Glen "Big Baby" Davis (PF/C, UFA) - One thing Big Baby doesn't lack is passion and energy, two qualities that both the Suns and the fanbase greatly admire and covet.  Davis was a very effective bench player for the Celtics during his time there.  He is an able scorer and rebounder and he can also provide some much needed defense in the post as well.  Phoenix may be interested in Davis if they plan on trading Robin Lopez.


* Possible Amnesty Clause casualties who could be on the Suns radar, for the right price, if they are released:  Mehmet Okur (C), Marvin Williams (PF), Beno Udrih (PG)



Possible Trades for players currently under contract: 

(Disclaimer...This is pure speculation/rosterbation.  These are not actual rumors, but rather guesses at possible moves based on needs of this team and players who are rumored to be tradable by other teams.)  p.s. The trade machine works but pay no attention to the Hollinger's Analysis portion which appears to be on the fritz.


Robin Lopez, Mickael Pietrus, and a 2nd round pick for Michael Beasley - The Suns are looking to move Pietrus who has not been a good fit, and Lopez after his less than stellar season post back injury and the addition of Gortat.  Minnesota already has Kevin Love and now Derek Williams so Beasley will likely be the odd man out.  Lopez still has trade value as a young 7-foot plus player with untapped potential, and Pietrus could add scoring and perimeter defense for Minnesota.  Beasley gives the Suns a dynamic scoring threat to pair with Nash and added rebounding that Phoenix needs from the forward position.  This trade works for both teams.


Robin Lopez & Hakim Warrick for OJ Mayo - Memphis has been looking to trade OJ Mayo who has been a poor fit, and Phoenix would like to trade Lopez who is still young and semi-valuable and Warrick who has not found a niche with the Suns but who could fit with the Grizzlies for a team looking to add more size and scoring.  Memphis would get a young, defensive 7-footer with potential and highlight-reel dunker, and Phoenix gets a young and talented starter at the SG position who can create his own shot and play efficient defense.  This trade could help both teams.


...and last but not least

Robin Lopez, Jared Dudley, and Mickael Pietrus for Monta Ellis - Ok, this is a bit of a stretch but let's look at it.  It's no secret that Ellis and Curry haven't been a good fit on the floor together, and when they are the two best players on the team, that creates a problem.  Rumors have surrounded Golden State in regard to the possibility of shopping Ellis, and although new head coach Mark Jackson claims to want to keep him, doing so wouldn't make a lot of sense.  Many other teams are reportedly interested in Ellis, but Phoenix may have the right mix of players to get a deal done.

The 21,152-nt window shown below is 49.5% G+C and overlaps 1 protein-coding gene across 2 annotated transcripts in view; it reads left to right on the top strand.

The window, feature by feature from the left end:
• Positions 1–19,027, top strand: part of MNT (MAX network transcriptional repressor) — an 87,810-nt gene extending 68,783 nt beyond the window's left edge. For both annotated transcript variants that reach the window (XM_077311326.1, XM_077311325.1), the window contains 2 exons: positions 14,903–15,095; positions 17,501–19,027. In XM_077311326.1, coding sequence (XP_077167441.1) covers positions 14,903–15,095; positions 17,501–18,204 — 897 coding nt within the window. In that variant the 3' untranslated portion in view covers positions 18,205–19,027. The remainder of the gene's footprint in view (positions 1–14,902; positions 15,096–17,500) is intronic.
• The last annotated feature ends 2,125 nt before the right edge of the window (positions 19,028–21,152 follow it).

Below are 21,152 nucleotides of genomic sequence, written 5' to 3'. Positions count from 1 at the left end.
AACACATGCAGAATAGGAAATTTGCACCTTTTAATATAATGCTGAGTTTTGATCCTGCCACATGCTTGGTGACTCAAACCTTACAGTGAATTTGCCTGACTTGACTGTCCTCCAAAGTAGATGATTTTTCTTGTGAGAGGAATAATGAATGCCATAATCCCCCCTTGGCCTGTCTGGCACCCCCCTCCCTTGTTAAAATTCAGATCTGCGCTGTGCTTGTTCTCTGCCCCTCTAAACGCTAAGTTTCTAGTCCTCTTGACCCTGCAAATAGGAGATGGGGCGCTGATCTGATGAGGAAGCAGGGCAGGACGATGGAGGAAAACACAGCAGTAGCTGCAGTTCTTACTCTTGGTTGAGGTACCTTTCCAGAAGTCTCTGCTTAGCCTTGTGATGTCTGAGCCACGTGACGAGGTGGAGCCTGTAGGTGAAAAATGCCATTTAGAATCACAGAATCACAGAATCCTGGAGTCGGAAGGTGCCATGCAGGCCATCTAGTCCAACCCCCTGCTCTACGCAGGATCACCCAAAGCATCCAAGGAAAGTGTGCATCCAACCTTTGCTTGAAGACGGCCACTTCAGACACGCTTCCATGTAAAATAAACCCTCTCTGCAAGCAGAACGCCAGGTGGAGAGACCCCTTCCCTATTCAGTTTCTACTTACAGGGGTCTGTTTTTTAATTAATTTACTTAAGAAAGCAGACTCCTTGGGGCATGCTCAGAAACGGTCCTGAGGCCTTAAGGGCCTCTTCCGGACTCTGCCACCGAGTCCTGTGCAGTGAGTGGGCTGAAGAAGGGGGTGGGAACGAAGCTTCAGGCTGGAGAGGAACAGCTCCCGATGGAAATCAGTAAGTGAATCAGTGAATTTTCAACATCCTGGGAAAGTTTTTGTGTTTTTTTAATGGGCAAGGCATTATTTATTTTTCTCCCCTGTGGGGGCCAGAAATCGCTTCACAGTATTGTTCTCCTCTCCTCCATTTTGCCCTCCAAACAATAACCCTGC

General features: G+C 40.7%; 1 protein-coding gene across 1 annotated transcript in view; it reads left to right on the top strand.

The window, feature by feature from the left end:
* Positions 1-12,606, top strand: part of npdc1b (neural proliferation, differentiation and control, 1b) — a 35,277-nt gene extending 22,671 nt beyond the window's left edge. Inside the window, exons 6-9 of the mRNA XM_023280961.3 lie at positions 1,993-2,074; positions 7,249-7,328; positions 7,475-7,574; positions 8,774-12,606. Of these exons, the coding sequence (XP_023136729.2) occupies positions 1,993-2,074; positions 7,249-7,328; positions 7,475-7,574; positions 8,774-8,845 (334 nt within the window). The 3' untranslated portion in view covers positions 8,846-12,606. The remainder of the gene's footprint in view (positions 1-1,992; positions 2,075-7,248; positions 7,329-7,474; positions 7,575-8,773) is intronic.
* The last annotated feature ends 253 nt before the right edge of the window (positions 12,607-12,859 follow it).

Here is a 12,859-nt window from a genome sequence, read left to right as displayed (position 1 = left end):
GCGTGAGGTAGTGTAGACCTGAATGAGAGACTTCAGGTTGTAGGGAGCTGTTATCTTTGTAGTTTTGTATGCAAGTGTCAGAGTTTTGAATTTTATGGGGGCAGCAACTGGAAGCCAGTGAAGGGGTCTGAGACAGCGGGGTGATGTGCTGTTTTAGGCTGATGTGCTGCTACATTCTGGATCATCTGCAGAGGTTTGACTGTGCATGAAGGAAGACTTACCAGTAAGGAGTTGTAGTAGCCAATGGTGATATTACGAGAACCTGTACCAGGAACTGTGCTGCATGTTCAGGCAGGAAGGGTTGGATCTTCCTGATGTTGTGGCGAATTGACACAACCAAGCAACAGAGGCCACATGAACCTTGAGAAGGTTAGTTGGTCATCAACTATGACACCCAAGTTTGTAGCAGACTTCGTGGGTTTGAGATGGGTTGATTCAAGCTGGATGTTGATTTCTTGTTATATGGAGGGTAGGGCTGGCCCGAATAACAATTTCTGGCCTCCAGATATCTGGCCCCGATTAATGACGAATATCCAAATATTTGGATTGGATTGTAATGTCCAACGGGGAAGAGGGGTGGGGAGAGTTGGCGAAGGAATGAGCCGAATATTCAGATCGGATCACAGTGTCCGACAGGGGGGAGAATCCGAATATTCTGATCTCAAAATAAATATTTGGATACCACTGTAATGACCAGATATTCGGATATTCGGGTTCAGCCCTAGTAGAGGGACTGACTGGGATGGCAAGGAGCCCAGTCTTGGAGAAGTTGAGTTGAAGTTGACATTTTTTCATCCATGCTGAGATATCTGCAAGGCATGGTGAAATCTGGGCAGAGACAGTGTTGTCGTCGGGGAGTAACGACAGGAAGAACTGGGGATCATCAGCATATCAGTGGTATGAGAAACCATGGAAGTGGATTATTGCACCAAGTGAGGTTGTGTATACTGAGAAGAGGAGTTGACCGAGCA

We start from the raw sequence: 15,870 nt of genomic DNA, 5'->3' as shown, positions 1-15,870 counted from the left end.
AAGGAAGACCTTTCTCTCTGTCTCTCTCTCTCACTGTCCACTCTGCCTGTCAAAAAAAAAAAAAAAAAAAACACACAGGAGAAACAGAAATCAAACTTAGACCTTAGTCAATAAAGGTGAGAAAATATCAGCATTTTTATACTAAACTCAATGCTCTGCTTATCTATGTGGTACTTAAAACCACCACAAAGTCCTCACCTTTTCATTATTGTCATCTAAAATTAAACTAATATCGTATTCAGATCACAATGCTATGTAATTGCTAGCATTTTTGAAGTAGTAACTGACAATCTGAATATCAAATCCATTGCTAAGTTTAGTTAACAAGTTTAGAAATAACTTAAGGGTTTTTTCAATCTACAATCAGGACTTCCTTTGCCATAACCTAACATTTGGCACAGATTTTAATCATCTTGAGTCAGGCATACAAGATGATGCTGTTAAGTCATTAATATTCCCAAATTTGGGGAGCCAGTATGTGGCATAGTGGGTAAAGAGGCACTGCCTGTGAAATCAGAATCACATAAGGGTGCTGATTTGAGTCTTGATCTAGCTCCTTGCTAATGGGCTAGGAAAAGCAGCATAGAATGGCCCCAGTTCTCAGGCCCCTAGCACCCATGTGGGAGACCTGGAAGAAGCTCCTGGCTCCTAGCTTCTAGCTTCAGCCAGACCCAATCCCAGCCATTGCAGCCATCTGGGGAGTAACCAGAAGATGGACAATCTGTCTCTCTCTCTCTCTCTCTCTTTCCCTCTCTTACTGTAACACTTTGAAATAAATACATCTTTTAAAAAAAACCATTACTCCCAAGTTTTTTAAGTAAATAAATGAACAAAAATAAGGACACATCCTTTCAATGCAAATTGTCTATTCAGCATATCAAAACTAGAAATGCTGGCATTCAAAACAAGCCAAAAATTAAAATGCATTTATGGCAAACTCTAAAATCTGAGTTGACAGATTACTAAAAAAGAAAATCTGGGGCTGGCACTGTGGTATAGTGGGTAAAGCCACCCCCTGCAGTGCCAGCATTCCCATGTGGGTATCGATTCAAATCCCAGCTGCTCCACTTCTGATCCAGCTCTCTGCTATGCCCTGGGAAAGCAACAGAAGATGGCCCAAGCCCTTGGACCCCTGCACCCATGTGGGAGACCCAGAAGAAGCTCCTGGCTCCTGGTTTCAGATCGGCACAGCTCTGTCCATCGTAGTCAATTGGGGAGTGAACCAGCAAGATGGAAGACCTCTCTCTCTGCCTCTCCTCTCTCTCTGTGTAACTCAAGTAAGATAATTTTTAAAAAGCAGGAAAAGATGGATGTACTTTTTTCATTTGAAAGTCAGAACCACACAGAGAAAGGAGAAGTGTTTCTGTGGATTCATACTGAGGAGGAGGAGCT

- Why does it help Phoenix?  Because Ellis is one of the most prolific scorers in the league and can create his own shot.  This is important to help take some of the pressure off Nash in the coming season as well as give the Suns a star player after Nash retires.  Phoenix appears ready to move on from Lopez after acquiring Gortat last season, and Pietrus has not been a good fit.  Losing Dudley would certainly hurt, but the addition of an elite scorer like Ellis would be a move that the Suns couldn't pass up.

- Why does this help the Warriors?  Other than Biedrins the Warriors don't have a legit big man, and Robin Lopez fills this void.  This would let them move David Lee back to PF which is his natural position, and if Lopez returns to pre-back injury form they could have a top WC big man who is perfect for their style of play.  The addition of Jared Dudley would be another huge benefit for them, giving them scoring and 3-point shooting as well as energy and defense.  Mickael Pietrus was successful during his time in Golden State and his return would likely be welcomed and could help them with scoring and defense from the wing position.



These are just a few of the possibilities that the Suns could consider, and there are many other options that will be looked at as well.  Like the free agent signings above, none of the most highly sought after trades were considered, because the Suns are not a realistic destination at this point for players like Josh Smith, Chris Paul, or Deron Williams.  Instead, the Suns are much more likely to trade for complementary pieces like the ones mentioned above...but they can still make marked improvements with the right deal.  If these trades don't appeal to you, then feel free to propose your own in the comment section below.  Let the rosterbation begin!!!

[Note by Wil Cantrell, 11/29/11 8:49 AM MST ]

Sorry to pop in here and pollute 7-footer's pristine post, , but I thought this nice list of both restricted and unrestricted free agents could assist the "rosterbation" process:


Or better yet, does it matter?